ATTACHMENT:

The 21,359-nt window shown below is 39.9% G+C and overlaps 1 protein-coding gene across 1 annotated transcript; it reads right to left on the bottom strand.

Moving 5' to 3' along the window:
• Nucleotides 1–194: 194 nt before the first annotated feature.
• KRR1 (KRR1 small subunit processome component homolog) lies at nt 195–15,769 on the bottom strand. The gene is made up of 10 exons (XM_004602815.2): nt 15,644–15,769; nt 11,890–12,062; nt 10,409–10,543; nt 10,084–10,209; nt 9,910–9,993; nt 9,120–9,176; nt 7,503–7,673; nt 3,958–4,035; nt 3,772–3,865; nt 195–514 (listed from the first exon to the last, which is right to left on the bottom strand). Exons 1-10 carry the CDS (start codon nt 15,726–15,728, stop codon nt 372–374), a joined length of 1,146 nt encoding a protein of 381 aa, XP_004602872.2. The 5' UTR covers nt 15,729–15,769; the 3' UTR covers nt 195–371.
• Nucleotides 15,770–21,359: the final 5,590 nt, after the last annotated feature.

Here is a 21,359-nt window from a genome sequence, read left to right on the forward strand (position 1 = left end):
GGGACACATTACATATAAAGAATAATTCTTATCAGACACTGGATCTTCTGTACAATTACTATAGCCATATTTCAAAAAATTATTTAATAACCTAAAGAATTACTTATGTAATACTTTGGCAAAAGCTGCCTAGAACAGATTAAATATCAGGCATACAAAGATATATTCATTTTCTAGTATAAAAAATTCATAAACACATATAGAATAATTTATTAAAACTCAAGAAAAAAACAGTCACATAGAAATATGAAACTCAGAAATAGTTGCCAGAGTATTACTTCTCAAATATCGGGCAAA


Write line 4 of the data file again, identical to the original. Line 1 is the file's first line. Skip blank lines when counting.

• KRR1 (KRR1 small subunit processome component homolog) lies at nt 195–15,769 on the bottom strand. The gene is made up of 10 exons (XM_004602815.2): nt 15,644–15,769; nt 11,890–12,062; nt 10,409–10,543; nt 10,084–10,209; nt 9,910–9,993; nt 9,120–9,176; nt 7,503–7,673; nt 3,958–4,035; nt 3,772–3,865; nt 195–514 (listed from the first exon to the last, which is right to left on the bottom strand). Exons 1-10 carry the CDS (start codon nt 15,726–15,728, stop codon nt 372–374), a joined length of 1,146 nt encoding a protein of 381 aa, XP_004602872.2. The 5' UTR covers nt 15,729–15,769; the 3' UTR covers nt 195–371.